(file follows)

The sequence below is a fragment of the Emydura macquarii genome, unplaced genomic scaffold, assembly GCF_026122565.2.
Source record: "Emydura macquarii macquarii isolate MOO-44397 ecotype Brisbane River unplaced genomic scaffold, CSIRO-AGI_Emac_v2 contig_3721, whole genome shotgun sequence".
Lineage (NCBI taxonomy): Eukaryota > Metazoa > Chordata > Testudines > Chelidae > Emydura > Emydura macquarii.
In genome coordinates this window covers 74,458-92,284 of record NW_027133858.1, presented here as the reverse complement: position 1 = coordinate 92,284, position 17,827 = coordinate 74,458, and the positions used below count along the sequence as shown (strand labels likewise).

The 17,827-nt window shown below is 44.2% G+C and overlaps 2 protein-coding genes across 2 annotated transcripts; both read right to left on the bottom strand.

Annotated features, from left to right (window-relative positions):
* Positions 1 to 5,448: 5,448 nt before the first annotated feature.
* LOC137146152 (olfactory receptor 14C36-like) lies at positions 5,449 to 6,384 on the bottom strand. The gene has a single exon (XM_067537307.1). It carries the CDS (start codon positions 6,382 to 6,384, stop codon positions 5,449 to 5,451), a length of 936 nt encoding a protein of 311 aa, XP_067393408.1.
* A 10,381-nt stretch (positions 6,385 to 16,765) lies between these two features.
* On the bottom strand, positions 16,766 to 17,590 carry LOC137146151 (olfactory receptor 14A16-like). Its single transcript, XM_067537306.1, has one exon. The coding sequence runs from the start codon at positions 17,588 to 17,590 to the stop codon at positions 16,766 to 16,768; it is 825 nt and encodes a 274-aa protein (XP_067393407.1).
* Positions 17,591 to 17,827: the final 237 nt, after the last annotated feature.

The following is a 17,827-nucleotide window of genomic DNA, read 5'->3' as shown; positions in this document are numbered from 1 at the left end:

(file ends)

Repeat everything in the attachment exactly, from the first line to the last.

The sequence below is a fragment of the Emydura macquarii genome, unplaced genomic scaffold, assembly GCF_026122565.2.
Source record: "Emydura macquarii macquarii isolate MOO-44397 ecotype Brisbane River unplaced genomic scaffold, CSIRO-AGI_Emac_v2 contig_3721, whole genome shotgun sequence".
Lineage (NCBI taxonomy): Eukaryota > Metazoa > Chordata > Testudines > Chelidae > Emydura > Emydura macquarii.
In genome coordinates this window covers 74,458-92,284 of record NW_027133858.1, presented here as the reverse complement: position 1 = coordinate 92,284, position 17,827 = coordinate 74,458, and the positions used below count along the sequence as shown (strand labels likewise).

The 17,827-nt window shown below is 44.2% G+C and overlaps 2 protein-coding genes across 2 annotated transcripts; both read right to left on the bottom strand.

Annotated features, from left to right (window-relative positions):
* Positions 1 to 5,448: 5,448 nt before the first annotated feature.
* LOC137146152 (olfactory receptor 14C36-like) lies at positions 5,449 to 6,384 on the bottom strand. The gene has a single exon (XM_067537307.1). It carries the CDS (start codon positions 6,382 to 6,384, stop codon positions 5,449 to 5,451), a length of 936 nt encoding a protein of 311 aa, XP_067393408.1.
* A 10,381-nt stretch (positions 6,385 to 16,765) lies between these two features.
* On the bottom strand, positions 16,766 to 17,590 carry LOC137146151 (olfactory receptor 14A16-like). Its single transcript, XM_067537306.1, has one exon. The coding sequence runs from the start codon at positions 17,588 to 17,590 to the stop codon at positions 16,766 to 16,768; it is 825 nt and encodes a 274-aa protein (XP_067393407.1).
* Positions 17,591 to 17,827: the final 237 nt, after the last annotated feature.

The following is a 17,827-nucleotide window of genomic DNA, read 5'->3' as shown; positions in this document are numbered from 1 at the left end: